The reproducibility of measurements 2 minutes apart prior to initiation of catheterisation was measured in 63 patients (46 men and 17 women, mean age 65±13 years) who subsequently underwent angioplasty. The difference in the measurements was 0.2±5.8.9
Data were expressed as mean ± standard deviation. Comparisons between groups were performed with Student’s unpaired t test and Wilcoxon unpaired simple test. Statistical significance was achieved at the 5% level (p<0.05). ROC analysis was used to establish the best threshold value for dP/dtejc.5
We followed 85 patients presenting at the ER with acute chest pain (fig 5). In 72 patients, coronary origin was ruled out by negative ECG and myocardial enzyme dynamics during the first 24 h after admission. In 8 of the 72 patients, coronary catheterisation found normal coronary arteries. In this group, average dP/dtejc was 163 (range 92–232). In 35 patients in whom our new non-invasive cardiac performance index dP/dtejc was above a threshold of >150, acute MI was ruled out. In 13 patients, acute chest pain had coronary origin confirmed by ECG and/or positive enzymes. The average dP/dtejc in this group was 117 (range 61–149). The dP/dtejc values were found to be significantly higher in patients without acute MI (p<0.001). The following criteria were applied: true positive results were considered when patients show positive enzymes dynamics and/or ECG changes compatible with ischaemia and dP/dtejc ⩽150; true negative results when patients show negative enzymes dynamics and normal ECG and dP/dtejc ⩾150; false positive results when patients show negative enzymes dynamics and normal ECG and dP/dtejc⩽150; false negative results when patients show positive enzymes dynamics and/or ECG changes compatible with ischaemia and dP/dtejc ⩾150.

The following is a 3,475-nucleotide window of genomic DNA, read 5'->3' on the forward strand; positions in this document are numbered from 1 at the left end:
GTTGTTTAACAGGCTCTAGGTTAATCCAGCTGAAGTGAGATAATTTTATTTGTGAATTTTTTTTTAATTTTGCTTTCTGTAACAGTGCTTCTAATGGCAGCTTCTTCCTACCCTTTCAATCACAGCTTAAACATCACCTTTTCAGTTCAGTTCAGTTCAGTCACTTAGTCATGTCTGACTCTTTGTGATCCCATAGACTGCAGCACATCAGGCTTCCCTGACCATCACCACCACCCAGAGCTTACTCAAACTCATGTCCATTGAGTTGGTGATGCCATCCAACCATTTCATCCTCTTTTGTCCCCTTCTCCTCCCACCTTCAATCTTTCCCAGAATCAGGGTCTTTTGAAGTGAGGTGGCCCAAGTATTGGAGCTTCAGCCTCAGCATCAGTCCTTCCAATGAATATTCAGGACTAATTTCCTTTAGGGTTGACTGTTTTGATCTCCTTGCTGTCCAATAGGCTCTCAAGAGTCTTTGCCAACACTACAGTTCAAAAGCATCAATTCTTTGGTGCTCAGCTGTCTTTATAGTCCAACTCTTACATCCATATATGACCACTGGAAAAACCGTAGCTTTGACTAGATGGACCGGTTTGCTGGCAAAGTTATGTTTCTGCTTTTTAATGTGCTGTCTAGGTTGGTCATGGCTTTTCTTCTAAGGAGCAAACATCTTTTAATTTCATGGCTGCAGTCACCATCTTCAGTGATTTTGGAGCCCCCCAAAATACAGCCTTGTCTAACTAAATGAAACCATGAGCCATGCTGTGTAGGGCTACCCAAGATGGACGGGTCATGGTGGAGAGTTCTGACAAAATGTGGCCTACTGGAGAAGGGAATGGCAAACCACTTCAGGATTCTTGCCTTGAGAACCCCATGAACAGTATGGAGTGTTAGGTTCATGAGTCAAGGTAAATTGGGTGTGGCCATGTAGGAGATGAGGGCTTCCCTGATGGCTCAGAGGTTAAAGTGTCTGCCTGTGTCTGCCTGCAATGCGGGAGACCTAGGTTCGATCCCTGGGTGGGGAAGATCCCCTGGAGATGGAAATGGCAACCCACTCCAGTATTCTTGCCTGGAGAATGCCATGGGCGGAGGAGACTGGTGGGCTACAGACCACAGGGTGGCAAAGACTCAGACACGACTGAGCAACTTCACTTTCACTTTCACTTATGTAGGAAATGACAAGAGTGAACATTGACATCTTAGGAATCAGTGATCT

By ROC analysis, a threshold of 150 was found to be the best with a sensitivity of 100%, negative predictive value 100%, specificity 61%, positive predictive value 32%, and accuracy 67%.